Analysis: Genting aims to upend Macau casino landscape in bidding war
- Genting has solid chance of displacing an incumbent - analysts
- A Genting entry would shakeup Macau's gaming sector - analysts
- Failure to diversify revenue streams makes incumbents vulnerable
- COVID crisis exposed incumbents' over-reliance on gaming revenue
HONG KONG, Sept 30 (Reuters) - Malaysian group Genting has emerged as a strong contender to unseat an incumbent Macau casino operator for a new license, analysts and executives say, unleashing possibly the biggest shakeup in the world’s largest gambling hub in over two decades.
Only six slots will be available for the seven applicants, Macau’s government has said, as Genting Malaysia (GENM.KL) goes head-to-head with the six concessionaires Sands China (1928.HK), Wynn Macau (WYNN.O), Galaxy Entertainment (0027.HK), MGM China (2282.HK), Melco Resorts and SJM Holdings (0880.HK) as their concessions expire at year-end.
Headed by Malaysian Chinese billionaire Tan Sri Lim, Genting has casinos globally including in Malaysia, Singapore, the U.S. and the UK. It does not currently operate in Macau.
The stakes are high for Macau and the six gaming firms, which have operated in the Chinese special administrative region since 2002.
If one of the incumbents lost their license it's likely to send tremors throughout Macau’s gambling industry as the companies have collectively invested more than $50 billion in the past two decades, are tied closely to the economic fortunes of the former Portuguese colony and employ tens of thousands of people.
It would cause "far too much disruption" if any of the six operators were replaced, said Terry Ng, an analyst at Daiwa in Hong Kong, although other industry watchers note the incumbents have left themselves vulnerable to an operator like Genting which lost out on a Macau licence in 2002.
Genting’s strong non-gaming track record, including operating two of the largest theme parks in southeast Asia, would be a big draw for Beijing which has been urging Macau to diversify away from gambling and attract foreign tourists.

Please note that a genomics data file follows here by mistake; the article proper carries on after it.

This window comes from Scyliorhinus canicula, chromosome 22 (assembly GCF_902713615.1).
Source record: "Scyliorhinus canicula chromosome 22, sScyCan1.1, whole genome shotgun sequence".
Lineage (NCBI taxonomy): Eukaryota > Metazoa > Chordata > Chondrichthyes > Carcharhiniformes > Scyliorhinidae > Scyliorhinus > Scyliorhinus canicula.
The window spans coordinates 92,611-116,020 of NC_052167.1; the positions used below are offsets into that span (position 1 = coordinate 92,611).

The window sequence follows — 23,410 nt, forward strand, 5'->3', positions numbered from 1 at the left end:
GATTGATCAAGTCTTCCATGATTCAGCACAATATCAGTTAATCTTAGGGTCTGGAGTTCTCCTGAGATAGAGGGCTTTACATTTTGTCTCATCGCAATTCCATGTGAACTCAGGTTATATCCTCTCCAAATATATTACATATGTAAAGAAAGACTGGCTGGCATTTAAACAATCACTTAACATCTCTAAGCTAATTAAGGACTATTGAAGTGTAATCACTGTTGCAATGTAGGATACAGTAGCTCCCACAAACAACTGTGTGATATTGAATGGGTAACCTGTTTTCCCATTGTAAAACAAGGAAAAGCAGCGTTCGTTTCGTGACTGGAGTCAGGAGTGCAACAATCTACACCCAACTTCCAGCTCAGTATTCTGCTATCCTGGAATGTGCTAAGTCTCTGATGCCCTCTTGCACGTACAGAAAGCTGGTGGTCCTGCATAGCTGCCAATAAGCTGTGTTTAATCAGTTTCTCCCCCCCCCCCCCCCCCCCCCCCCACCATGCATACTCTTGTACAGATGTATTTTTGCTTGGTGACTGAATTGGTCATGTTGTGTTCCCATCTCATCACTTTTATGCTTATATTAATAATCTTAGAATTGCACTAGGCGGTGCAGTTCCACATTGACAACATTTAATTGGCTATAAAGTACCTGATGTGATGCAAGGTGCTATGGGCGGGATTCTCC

The Malaysian group's multiple non-gaming investments in China, including a prominent ski resort that was used for the Beijing 2022 Winter Olympics, are also likely to bolster its chances, analysts said.
"They have a strong chance to topple one of the incumbents...and Genting would have been encouraged to come in. With their background it makes a lot of sense," said Ben Lee, founder of Macau gaming consultancy IGamiX.
The group has been more successful at generating non-gaming revenue. In 2019 around 35% of total revenue at its Singapore property came from non-gaming versus 10-20% for Macau casinos.
Tensions between the United States and China also create a growing risk that Genting could pip a U.S. owned casino operator for a spot.
“It’s probably the right opportunity for Beijing to remove one American (concessionaire) if not two,” Lee said.
The COVID crisis exposed Macau's over-reliance on gaming, which analysts say underline the urgency to diversify as many of the incumbents are still struggling to recover.
Macau, the world's biggest gaming hub by revenue, raked in $36 billion in gambling revenues in 2019 - six times the Las Vegas Strip, before COVID decimated it by 70% to $10.8 billion in 2021.
Genting “can offer the Macau government whatever they expressly said they wanted,” versus the incumbents who have predominantly focused on Chinese VIPs, said Samuel Yin Shao Yang, an analyst at Maybank. Around 90% of Macau’s visitation comes from greater China.
“Macau has been told over and over again to focus less on Chinese VIPs and more on non-gaming but they pretty much paid lip service to that idea. So now… they have to really make a hard divert to that philosophy,” Yin said.
In recent years Beijing has cracked down on the junket industry which facilitated the Chinese VIP, with the clampdown intensifying last year.
If an incumbent loses their license, they must return the casino area to the government for free at the end of this year, making it financially unviable to operate the remaining facilities as gambling accounts for 80-90% of total revenue.
Genting, which has a 40% stake in developing a Macau hotel, could displace or enter into a joint venture with one of the financially weaker players such as SJM, some analysts said. However it is unclear how this would work, including how Genting would manage unfamiliar resorts and staff.
Genting’s properties are back to pre-COVID business, while it remains a hard grind for the incumbents.
SJM, for instance, posted negative cash flow of HK$1.8 billion ($229.31 million) from operations in the first six months versus Genting Malaysia's positive cash flow of HK$1.5 billion.
While it’s unclear how quickly Macau can recover from stringent coronavirus rules – pent up demand is strong and the long-term outlook is not a worry said Jennifer Song, an analyst at Morningstar.
A shortened license period of 10 years from 20 years is also not a problem, Song said, as the government would re-allocate facilities and resources to Genting if it won a license, so they “don’t actually need to build everything from the ground.”
($1 = 7.8498 Hong Kong dollars)
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